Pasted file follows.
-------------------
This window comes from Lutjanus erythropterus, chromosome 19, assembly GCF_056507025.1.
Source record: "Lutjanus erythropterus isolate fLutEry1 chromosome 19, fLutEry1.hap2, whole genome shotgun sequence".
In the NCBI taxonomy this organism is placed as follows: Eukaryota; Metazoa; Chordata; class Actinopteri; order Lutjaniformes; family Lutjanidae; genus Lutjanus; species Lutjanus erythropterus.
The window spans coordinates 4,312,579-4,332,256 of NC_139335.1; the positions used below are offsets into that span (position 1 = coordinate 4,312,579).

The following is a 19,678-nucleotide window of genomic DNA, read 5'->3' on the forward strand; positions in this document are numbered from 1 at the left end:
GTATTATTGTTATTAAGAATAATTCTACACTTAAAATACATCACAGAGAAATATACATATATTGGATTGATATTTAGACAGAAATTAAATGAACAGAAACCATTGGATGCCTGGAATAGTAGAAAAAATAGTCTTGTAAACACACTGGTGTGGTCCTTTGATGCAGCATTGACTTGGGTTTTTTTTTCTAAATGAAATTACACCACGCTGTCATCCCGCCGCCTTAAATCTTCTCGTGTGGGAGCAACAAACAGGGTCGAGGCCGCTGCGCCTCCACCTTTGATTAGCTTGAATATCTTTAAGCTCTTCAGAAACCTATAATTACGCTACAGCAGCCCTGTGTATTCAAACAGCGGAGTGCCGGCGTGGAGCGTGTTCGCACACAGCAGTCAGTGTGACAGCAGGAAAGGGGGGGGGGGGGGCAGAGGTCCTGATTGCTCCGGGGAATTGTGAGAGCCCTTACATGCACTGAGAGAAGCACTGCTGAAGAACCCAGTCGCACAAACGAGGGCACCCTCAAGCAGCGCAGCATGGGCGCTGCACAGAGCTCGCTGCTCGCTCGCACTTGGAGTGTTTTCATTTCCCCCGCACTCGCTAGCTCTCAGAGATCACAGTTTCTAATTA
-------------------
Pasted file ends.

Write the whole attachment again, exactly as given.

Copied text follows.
This window comes from Lutjanus erythropterus, chromosome 19, assembly GCF_056507025.1.
Source record: "Lutjanus erythropterus isolate fLutEry1 chromosome 19, fLutEry1.hap2, whole genome shotgun sequence".
In the NCBI taxonomy this organism is placed as follows: Eukaryota; Metazoa; Chordata; class Actinopteri; order Lutjaniformes; family Lutjanidae; genus Lutjanus; species Lutjanus erythropterus.
The window spans coordinates 4,312,579-4,332,256 of NC_139335.1; the positions used below are offsets into that span (position 1 = coordinate 4,312,579).

The following is a 19,678-nucleotide window of genomic DNA, read 5'->3' on the forward strand; positions in this document are numbered from 1 at the left end:
GTATTATTGTTATTAAGAATAATTCTACACTTAAAATACATCACAGAGAAATATACATATATTGGATTGATATTTAGACAGAAATTAAATGAACAGAAACCATTGGATGCCTGGAATAGTAGAAAAAATAGTCTTGTAAACACACTGGTGTGGTCCTTTGATGCAGCATTGACTTGGGTTTTTTTTTCTAAATGAAATTACACCACGCTGTCATCCCGCCGCCTTAAATCTTCTCGTGTGGGAGCAACAAACAGGGTCGAGGCCGCTGCGCCTCCACCTTTGATTAGCTTGAATATCTTTAAGCTCTTCAGAAACCTATAATTACGCTACAGCAGCCCTGTGTATTCAAACAGCGGAGTGCCGGCGTGGAGCGTGTTCGCACACAGCAGTCAGTGTGACAGCAGGAAAGGGGGGGGGGGGGGCAGAGGTCCTGATTGCTCCGGGGAATTGTGAGAGCCCTTACATGCACTGAGAGAAGCACTGCTGAAGAACCCAGTCGCACAAACGAGGGCACCCTCAAGCAGCGCAGCATGGGCGCTGCACAGAGCTCGCTGCTCGCTCGCACTTGGAGTGTTTTCATTTCCCCCGCACTCGCTAGCTCTCAGAGATCACAGTTTCTAATTA